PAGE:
On Friday I have to talk to an audience of staffing professionals about the link between recruiting and retention. It's a tough issue. I've seen it make some recruiters cry! They work hard to find the right talent, to woo the talent, to bring that talent into their organization for interviews. The magic works. The "new hire" joins, seems excited. The fit looks great. And, in an amazingly short time (Three months? Six months?) the magic is gone. The bright new recruit is on to greener pastures.
The recruiter is frustrated, the hiring manager is frustrated, the HR group is frustrated and most likely, that new hire who resigned left frustrated as well. It's a no-win game.
So who should jump on this? Sharon Jordan-Evans (my co-author of Love 'Em or Lose 'Em: Getting Good People to Stay) and I both believe that the hiring manger can do so much more. We believe that there is a direct correlation between that shortened tenure and the quality of the relationship with the manager.
We believe that most new hires come into an organization charged up. They are excited about their new adventure and are filled with energy and potential. Too many managers (and they admit this) leave that energy-tapping and "get-to-know-you" stuff to their organization's orientation program. Yes, they meet with their new hires, introduce them around, and then, well, the connection seems to die. It can't.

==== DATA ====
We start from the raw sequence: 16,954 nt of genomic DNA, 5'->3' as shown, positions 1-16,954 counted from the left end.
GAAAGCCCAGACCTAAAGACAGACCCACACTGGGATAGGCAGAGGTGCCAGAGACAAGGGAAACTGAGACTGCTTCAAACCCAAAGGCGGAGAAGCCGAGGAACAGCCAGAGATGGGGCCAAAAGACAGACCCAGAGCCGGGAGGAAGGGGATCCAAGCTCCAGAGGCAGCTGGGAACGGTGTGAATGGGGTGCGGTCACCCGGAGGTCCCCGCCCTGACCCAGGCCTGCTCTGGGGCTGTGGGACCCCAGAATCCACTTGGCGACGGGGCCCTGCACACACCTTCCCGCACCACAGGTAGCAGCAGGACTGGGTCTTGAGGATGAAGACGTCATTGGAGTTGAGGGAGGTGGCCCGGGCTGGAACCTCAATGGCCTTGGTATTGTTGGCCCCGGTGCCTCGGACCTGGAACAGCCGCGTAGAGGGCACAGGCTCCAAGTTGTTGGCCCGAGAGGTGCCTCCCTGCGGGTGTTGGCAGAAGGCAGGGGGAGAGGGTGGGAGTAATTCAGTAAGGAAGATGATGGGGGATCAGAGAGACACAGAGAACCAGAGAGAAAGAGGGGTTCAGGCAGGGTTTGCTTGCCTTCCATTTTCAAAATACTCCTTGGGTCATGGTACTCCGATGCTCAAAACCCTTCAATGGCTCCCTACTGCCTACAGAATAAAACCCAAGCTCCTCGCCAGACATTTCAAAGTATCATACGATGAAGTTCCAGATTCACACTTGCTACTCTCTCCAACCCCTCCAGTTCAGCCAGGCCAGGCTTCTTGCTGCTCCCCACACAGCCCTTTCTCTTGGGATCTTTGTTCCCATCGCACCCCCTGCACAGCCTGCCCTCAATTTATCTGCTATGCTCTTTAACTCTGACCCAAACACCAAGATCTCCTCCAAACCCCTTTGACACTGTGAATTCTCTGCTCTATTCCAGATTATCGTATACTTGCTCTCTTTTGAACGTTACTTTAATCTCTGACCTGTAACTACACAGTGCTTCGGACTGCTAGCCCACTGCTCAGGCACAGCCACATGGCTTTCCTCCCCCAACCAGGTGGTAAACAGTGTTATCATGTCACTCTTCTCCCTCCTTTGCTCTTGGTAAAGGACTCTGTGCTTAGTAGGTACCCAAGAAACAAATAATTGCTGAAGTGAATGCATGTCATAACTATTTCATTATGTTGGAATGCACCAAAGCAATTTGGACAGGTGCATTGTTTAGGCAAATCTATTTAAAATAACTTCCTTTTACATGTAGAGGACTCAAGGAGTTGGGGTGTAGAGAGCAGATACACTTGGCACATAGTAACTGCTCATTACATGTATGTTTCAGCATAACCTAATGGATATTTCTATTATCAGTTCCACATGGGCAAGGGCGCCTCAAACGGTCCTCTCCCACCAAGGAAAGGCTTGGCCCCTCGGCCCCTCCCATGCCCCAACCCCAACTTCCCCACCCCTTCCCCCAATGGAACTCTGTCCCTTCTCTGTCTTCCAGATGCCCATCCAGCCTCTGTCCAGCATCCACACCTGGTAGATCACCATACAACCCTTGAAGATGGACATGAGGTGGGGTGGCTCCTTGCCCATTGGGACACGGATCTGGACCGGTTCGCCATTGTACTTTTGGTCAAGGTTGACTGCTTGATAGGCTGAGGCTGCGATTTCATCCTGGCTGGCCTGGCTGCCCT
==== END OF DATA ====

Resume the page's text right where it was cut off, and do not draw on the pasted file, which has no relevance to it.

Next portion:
We recommend a series of on-going conversations initiated by the manager, spread over time, with each new hire. They don't need to be long, but they do need to happen and they need to happen in a one on one setting. The connect to the manager is essential. (We're glad to provide ideas!)
All this requires time and energy on the manager's part. But think about the time and energy that would need to be put into starting that interview process all over again. Compare that to the information one could glean from these conversations and the different ways to channel that data. And think about whether or not you would have wanted your first manager to take this kind of interest in you.
If you're a new hire, and you left quickly, why? What could have saved you?
If you're a manager, and this happens to you, why do you think they leave so fast?
If you're a recruiter, what's your take?